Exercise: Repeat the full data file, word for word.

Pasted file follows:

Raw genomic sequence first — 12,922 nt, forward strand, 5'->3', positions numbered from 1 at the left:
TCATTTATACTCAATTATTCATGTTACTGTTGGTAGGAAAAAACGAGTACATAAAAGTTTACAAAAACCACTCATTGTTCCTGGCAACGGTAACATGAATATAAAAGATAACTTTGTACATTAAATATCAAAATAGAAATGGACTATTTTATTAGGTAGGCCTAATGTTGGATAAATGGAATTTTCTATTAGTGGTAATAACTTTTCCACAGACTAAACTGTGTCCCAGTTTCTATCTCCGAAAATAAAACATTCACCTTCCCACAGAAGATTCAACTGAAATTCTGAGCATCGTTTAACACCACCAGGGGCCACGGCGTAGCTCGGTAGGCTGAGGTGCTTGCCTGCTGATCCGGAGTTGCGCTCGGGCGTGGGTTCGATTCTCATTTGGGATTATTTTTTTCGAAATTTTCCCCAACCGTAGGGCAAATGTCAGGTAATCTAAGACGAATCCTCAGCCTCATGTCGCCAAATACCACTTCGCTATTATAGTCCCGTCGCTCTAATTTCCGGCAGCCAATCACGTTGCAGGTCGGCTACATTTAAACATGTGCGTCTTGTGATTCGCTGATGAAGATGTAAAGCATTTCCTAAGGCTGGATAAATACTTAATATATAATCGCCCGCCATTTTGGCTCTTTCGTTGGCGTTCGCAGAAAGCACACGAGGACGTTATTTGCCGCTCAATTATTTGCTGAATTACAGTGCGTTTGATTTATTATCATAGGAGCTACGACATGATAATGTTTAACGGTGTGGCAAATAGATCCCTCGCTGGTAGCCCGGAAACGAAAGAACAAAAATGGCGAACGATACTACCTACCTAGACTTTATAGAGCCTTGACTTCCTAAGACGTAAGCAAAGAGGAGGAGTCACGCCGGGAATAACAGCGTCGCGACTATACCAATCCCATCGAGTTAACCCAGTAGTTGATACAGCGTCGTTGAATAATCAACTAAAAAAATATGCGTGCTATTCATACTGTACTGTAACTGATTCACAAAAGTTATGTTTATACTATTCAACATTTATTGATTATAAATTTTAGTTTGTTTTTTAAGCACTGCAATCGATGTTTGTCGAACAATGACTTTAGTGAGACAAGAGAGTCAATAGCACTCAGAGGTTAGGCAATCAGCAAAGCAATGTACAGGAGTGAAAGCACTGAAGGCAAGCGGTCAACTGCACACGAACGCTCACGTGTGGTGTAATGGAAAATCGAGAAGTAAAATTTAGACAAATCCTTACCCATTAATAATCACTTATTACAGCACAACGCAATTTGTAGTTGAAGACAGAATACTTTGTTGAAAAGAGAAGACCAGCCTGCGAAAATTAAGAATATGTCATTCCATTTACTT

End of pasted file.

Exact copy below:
Raw genomic sequence first — 12,922 nt, forward strand, 5'->3', positions numbered from 1 at the left:
TCATTTATACTCAATTATTCATGTTACTGTTGGTAGGAAAAAACGAGTACATAAAAGTTTACAAAAACCACTCATTGTTCCTGGCAACGGTAACATGAATATAAAAGATAACTTTGTACATTAAATATCAAAATAGAAATGGACTATTTTATTAGGTAGGCCTAATGTTGGATAAATGGAATTTTCTATTAGTGGTAATAACTTTTCCACAGACTAAACTGTGTCCCAGTTTCTATCTCCGAAAATAAAACATTCACCTTCCCACAGAAGATTCAACTGAAATTCTGAGCATCGTTTAACACCACCAGGGGCCACGGCGTAGCTCGGTAGGCTGAGGTGCTTGCCTGCTGATCCGGAGTTGCGCTCGGGCGTGGGTTCGATTCTCATTTGGGATTATTTTTTTCGAAATTTTCCCCAACCGTAGGGCAAATGTCAGGTAATCTAAGACGAATCCTCAGCCTCATGTCGCCAAATACCACTTCGCTATTATAGTCCCGTCGCTCTAATTTCCGGCAGCCAATCACGTTGCAGGTCGGCTACATTTAAACATGTGCGTCTTGTGATTCGCTGATGAAGATGTAAAGCATTTCCTAAGGCTGGATAAATACTTAATATATAATCGCCCGCCATTTTGGCTCTTTCGTTGGCGTTCGCAGAAAGCACACGAGGACGTTATTTGCCGCTCAATTATTTGCTGAATTACAGTGCGTTTGATTTATTATCATAGGAGCTACGACATGATAATGTTTAACGGTGTGGCAAATAGATCCCTCGCTGGTAGCCCGGAAACGAAAGAACAAAAATGGCGAACGATACTACCTACCTAGACTTTATAGAGCCTTGACTTCCTAAGACGTAAGCAAAGAGGAGGAGTCACGCCGGGAATAACAGCGTCGCGACTATACCAATCCCATCGAGTTAACCCAGTAGTTGATACAGCGTCGTTGAATAATCAACTAAAAAAATATGCGTGCTATTCATACTGTACTGTAACTGATTCACAAAAGTTATGTTTATACTATTCAACATTTATTGATTATAAATTTTAGTTTGTTTTTTAAGCACTGCAATCGATGTTTGTCGAACAATGACTTTAGTGAGACAAGAGAGTCAATAGCACTCAGAGGTTAGGCAATCAGCAAAGCAATGTACAGGAGTGAAAGCACTGAAGGCAAGCGGTCAACTGCACACGAACGCTCACGTGTGGTGTAATGGAAAATCGAGAAGTAAAATTTAGACAAATCCTTACCCATTAATAATCACTTATTACAGCACAACGCAATTTGTAGTTGAAGACAGAATACTTTGTTGAAAAGAGAAGACCAGCCTGCGAAAATTAAGAATATGTCATTCCATTTACTT